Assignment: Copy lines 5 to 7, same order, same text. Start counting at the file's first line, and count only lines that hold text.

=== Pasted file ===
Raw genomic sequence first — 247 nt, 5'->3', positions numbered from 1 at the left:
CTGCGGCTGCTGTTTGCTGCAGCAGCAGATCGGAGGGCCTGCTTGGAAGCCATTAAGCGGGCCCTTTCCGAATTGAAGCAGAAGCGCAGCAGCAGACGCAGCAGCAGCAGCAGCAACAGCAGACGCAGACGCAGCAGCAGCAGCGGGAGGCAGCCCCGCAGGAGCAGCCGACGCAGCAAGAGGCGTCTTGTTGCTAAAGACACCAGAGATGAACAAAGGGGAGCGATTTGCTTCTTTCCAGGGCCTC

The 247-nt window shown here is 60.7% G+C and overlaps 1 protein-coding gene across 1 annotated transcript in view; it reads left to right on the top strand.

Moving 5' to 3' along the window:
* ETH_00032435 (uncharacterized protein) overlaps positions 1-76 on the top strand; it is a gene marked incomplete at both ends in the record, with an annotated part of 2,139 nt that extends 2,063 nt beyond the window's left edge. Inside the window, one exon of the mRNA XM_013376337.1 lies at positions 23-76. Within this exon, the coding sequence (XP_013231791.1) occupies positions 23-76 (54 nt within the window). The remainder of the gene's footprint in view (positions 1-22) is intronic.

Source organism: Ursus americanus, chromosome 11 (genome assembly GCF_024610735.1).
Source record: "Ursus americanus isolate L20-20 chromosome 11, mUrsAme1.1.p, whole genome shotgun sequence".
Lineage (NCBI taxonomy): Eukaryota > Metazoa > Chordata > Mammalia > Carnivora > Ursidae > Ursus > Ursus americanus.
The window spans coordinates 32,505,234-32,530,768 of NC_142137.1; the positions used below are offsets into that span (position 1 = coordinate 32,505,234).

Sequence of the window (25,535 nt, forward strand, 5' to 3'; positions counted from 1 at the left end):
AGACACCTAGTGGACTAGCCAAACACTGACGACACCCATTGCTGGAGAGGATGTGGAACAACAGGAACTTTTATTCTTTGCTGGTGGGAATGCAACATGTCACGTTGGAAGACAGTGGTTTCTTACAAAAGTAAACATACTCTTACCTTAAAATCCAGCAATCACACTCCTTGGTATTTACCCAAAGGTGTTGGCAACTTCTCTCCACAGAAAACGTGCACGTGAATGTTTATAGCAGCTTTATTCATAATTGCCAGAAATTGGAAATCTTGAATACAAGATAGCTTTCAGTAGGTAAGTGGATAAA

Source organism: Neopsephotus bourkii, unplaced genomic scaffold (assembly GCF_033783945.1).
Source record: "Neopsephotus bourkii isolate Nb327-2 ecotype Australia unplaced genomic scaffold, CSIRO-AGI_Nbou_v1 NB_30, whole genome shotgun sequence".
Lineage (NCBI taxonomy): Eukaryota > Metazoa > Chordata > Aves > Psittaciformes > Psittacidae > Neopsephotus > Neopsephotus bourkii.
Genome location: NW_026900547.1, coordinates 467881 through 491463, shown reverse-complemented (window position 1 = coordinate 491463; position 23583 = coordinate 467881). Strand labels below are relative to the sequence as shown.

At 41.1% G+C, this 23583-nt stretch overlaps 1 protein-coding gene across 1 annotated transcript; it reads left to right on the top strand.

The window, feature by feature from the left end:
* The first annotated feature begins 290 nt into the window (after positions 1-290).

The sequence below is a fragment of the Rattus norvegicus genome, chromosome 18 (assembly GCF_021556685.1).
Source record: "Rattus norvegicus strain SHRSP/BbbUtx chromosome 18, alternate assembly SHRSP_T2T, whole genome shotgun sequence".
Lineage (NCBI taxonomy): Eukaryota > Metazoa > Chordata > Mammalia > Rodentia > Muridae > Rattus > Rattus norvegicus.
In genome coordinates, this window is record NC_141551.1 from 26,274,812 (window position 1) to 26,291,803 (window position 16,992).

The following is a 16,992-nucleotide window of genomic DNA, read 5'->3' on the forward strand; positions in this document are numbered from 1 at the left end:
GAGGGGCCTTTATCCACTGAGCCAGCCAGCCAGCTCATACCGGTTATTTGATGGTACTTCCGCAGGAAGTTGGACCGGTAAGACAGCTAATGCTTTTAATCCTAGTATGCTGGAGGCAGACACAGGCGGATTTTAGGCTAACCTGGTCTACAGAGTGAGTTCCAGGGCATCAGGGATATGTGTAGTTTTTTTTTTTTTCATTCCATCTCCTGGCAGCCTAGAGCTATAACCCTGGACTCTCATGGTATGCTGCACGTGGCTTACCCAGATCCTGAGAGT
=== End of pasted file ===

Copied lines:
* ETH_00032435 (uncharacterized protein) overlaps positions 1-76 on the top strand; it is a gene marked incomplete at both ends in the record, with an annotated part of 2,139 nt that extends 2,063 nt beyond the window's left edge. Inside the window, one exon of the mRNA XM_013376337.1 lies at positions 23-76. Within this exon, the coding sequence (XP_013231791.1) occupies positions 23-76 (54 nt within the window). The remainder of the gene's footprint in view (positions 1-22) is intronic.

Source organism: Ursus americanus, chromosome 11 (genome assembly GCF_024610735.1).
Source record: "Ursus americanus isolate L20-20 chromosome 11, mUrsAme1.1.p, whole genome shotgun sequence".